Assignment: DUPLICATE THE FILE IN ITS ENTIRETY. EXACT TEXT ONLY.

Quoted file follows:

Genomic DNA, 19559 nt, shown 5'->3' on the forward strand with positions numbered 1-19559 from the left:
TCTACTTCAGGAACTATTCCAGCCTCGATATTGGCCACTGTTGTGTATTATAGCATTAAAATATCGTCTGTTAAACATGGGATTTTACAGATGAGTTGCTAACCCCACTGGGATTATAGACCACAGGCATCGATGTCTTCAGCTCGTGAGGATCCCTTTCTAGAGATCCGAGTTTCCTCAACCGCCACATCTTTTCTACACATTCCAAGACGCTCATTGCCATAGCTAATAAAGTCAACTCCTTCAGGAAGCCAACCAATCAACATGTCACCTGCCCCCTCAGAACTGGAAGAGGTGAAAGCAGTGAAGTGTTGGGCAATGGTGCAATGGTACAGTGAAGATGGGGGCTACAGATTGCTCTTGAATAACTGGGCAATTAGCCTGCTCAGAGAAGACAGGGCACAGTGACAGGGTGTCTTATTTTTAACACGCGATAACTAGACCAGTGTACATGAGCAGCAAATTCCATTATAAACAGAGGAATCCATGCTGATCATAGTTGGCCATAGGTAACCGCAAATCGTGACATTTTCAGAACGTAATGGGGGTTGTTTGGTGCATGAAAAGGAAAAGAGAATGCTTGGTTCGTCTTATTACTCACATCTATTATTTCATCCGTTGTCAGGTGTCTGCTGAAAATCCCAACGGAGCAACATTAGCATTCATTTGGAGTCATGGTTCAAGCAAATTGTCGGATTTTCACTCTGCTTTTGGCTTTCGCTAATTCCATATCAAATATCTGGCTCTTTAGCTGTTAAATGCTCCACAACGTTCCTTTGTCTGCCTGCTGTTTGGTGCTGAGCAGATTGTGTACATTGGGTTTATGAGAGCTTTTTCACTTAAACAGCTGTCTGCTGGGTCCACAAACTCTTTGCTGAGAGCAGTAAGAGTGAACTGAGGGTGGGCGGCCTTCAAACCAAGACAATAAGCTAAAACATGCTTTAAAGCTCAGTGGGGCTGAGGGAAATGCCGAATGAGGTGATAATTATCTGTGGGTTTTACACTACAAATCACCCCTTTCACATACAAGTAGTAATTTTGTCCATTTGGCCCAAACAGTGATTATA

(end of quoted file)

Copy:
Genomic DNA, 19559 nt, shown 5'->3' on the forward strand with positions numbered 1-19559 from the left:
TCTACTTCAGGAACTATTCCAGCCTCGATATTGGCCACTGTTGTGTATTATAGCATTAAAATATCGTCTGTTAAACATGGGATTTTACAGATGAGTTGCTAACCCCACTGGGATTATAGACCACAGGCATCGATGTCTTCAGCTCGTGAGGATCCCTTTCTAGAGATCCGAGTTTCCTCAACCGCCACATCTTTTCTACACATTCCAAGACGCTCATTGCCATAGCTAATAAAGTCAACTCCTTCAGGAAGCCAACCAATCAACATGTCACCTGCCCCCTCAGAACTGGAAGAGGTGAAAGCAGTGAAGTGTTGGGCAATGGTGCAATGGTACAGTGAAGATGGGGGCTACAGATTGCTCTTGAATAACTGGGCAATTAGCCTGCTCAGAGAAGACAGGGCACAGTGACAGGGTGTCTTATTTTTAACACGCGATAACTAGACCAGTGTACATGAGCAGCAAATTCCATTATAAACAGAGGAATCCATGCTGATCATAGTTGGCCATAGGTAACCGCAAATCGTGACATTTTCAGAACGTAATGGGGGTTGTTTGGTGCATGAAAAGGAAAAGAGAATGCTTGGTTCGTCTTATTACTCACATCTATTATTTCATCCGTTGTCAGGTGTCTGCTGAAAATCCCAACGGAGCAACATTAGCATTCATTTGGAGTCATGGTTCAAGCAAATTGTCGGATTTTCACTCTGCTTTTGGCTTTCGCTAATTCCATATCAAATATCTGGCTCTTTAGCTGTTAAATGCTCCACAACGTTCCTTTGTCTGCCTGCTGTTTGGTGCTGAGCAGATTGTGTACATTGGGTTTATGAGAGCTTTTTCACTTAAACAGCTGTCTGCTGGGTCCACAAACTCTTTGCTGAGAGCAGTAAGAGTGAACTGAGGGTGGGCGGCCTTCAAACCAAGACAATAAGCTAAAACATGCTTTAAAGCTCAGTGGGGCTGAGGGAAATGCCGAATGAGGTGATAATTATCTGTGGGTTTTACACTACAAATCACCCCTTTCACATACAAGTAGTAATTTTGTCCATTTGGCCCAAACAGTGATTATA